Husk of Time
128 pages, 11 x 9
42 color photographs, 23 b/w photographs
Release Date:11 May 2006
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Husk of Time

The University of Arizona Press

Photographer and filmmaker Victor Masayesva, Jr., was raised in the Hopi village of Hotevilla and was educated at the Horace Mann School in New York, Princeton University, and the University of Arizona. His immersion in photographic experimentation embraces a projection of stories and symbols, natural objects, and locations both at Hopi and worldwide. His work has been exhibited internationally, and he is perhaps best known for his feature-length film Imagining Indians.

For Masayesva, photography is a discipline that he approaches in a manner similar to the way that he was taught about himself and his clan identity. As he navigates his personal associations with Hopi subject matter in varied investigations of biology, ecology, humanity, history, planetary energy, places remembered, and musings on things broken and whole, he has created an extraordinary visual cosmography. In this compilation of his photographic journey, Masayesva presents some of the most important and vibrant images of that visual quest and reflects on them in provocative essays.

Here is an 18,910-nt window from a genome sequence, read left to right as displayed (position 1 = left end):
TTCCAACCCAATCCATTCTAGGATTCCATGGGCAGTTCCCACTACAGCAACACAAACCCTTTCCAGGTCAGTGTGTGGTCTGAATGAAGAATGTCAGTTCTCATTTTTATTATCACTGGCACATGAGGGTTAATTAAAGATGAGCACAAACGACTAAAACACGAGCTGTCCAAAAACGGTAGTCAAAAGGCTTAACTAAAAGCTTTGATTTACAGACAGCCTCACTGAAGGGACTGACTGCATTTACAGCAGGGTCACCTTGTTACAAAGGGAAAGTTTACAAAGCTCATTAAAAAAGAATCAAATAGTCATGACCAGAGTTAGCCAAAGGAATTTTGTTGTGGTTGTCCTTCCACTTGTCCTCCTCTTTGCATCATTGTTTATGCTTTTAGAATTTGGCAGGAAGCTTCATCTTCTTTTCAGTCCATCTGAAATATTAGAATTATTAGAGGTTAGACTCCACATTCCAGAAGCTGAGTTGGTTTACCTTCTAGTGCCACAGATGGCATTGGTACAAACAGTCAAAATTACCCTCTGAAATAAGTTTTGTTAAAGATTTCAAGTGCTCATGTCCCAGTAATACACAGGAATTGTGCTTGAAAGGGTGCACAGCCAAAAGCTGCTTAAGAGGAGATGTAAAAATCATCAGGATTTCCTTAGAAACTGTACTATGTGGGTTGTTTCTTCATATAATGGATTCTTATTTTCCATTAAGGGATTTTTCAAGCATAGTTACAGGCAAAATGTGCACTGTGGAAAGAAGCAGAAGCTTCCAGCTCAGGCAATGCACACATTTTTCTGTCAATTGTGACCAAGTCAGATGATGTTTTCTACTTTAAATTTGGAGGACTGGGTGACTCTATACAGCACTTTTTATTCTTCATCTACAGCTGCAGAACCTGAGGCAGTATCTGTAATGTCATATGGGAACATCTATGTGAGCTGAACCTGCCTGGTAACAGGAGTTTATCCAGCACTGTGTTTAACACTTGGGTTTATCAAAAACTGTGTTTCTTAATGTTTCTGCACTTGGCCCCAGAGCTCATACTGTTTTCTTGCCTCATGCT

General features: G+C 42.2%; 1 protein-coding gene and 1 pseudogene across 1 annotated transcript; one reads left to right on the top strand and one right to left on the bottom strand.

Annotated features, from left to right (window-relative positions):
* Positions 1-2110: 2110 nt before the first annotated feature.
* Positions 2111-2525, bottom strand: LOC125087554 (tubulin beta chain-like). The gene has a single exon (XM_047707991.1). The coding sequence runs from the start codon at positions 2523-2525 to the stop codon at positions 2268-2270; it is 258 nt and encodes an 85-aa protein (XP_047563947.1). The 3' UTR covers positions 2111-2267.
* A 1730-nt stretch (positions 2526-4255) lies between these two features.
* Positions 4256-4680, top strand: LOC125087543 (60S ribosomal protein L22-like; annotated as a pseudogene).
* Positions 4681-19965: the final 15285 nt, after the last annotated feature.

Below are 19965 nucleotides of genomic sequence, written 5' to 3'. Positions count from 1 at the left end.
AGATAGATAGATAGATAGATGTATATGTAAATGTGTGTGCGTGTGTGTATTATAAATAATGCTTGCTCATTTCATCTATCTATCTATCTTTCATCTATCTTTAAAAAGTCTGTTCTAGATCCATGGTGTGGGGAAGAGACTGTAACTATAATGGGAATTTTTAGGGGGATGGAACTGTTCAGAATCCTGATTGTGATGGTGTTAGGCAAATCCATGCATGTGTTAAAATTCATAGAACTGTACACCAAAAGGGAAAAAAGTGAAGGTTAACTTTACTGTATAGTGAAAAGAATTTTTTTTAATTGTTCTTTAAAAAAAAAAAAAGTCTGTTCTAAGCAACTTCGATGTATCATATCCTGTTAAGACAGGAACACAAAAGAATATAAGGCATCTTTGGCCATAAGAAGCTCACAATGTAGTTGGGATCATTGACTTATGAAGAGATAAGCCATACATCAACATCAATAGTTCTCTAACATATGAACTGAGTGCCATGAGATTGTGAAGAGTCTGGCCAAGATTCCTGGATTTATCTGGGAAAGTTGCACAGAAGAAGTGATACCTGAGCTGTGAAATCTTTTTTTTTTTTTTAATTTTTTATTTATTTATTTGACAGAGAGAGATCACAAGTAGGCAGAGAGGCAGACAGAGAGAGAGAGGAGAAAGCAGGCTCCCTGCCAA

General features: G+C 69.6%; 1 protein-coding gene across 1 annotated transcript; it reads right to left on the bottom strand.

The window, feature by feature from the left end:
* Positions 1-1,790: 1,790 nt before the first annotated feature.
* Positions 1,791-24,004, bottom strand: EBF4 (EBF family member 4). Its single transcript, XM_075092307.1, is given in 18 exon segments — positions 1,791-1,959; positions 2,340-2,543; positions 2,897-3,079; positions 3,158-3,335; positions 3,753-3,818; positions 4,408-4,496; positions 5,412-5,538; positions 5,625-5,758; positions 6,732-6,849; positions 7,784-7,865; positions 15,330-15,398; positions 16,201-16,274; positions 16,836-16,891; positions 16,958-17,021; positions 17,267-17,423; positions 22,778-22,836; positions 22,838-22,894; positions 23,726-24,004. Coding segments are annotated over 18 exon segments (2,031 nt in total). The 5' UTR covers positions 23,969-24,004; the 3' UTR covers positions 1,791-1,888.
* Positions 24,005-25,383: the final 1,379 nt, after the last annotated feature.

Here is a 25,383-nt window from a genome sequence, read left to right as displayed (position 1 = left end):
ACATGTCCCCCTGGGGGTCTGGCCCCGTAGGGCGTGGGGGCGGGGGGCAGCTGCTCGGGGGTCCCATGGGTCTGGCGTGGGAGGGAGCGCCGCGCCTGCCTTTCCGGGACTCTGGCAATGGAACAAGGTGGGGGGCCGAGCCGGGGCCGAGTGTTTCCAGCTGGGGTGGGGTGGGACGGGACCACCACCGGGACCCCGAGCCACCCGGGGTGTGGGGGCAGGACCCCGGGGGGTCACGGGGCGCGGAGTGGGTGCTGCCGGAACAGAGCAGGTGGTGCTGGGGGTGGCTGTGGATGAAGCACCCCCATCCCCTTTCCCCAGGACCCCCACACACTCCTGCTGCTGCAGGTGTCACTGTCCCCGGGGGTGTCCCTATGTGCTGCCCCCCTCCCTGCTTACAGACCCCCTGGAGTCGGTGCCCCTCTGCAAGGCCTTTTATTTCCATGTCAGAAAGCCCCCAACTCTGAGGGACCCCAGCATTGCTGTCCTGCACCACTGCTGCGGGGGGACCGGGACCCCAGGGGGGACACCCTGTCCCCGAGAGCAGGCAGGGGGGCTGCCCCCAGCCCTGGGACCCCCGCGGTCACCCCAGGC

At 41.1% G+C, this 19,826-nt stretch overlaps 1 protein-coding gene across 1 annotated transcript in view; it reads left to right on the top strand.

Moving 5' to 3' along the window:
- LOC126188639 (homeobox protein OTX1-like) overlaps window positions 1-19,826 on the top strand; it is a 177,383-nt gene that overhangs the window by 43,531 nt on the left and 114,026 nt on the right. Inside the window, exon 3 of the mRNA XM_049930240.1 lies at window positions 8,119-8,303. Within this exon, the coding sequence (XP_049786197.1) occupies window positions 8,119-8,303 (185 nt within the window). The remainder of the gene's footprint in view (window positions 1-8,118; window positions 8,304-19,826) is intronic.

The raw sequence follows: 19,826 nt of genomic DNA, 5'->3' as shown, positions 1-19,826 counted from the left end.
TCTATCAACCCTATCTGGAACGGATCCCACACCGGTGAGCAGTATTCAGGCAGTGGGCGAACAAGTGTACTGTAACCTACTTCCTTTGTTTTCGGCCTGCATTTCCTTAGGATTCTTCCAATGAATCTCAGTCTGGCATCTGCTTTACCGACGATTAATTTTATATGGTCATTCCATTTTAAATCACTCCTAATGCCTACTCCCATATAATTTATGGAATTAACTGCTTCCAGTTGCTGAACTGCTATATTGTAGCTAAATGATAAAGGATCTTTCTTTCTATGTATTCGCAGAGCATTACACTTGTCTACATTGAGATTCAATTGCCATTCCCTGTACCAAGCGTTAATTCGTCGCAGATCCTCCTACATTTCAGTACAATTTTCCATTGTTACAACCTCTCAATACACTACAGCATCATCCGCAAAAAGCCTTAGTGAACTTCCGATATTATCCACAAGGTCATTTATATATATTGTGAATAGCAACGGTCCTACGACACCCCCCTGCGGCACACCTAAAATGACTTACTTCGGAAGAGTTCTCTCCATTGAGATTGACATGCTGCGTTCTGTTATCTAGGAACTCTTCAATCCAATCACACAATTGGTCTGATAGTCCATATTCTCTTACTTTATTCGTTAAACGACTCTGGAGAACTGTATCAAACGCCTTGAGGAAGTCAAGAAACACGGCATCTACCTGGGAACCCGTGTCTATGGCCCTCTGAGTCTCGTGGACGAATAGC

RELATED TOPICS: Art, Indigenous Art
Author and photographer Victor Masayesva, Jr. is widely recognized as an independent Hopi film producer and director who is at the forefront of experimental work in the Native American film and video community. He was co-editor (with Erin Younger) of Hopi Photographers/Hopi Images (University of Arizona Press, 1983), has been the recipient of numerous awards, and has served as guest artist-in-residence at major art centers. Masayesva currently works to nurture young, talented film and video makers and to help unify independent Native media artists to further their access to production resources. Beverly R. Singer is from Santa Clara Pueblo, having Tewa and Diné ancestry. She is an associate professor of anthropology and Native American studies at the University of New Mexico and is a producer of independent documentary programs that highlight current native perspectives. She is author of Wiping the War Paint Off the Lens: Native American Film and Video.
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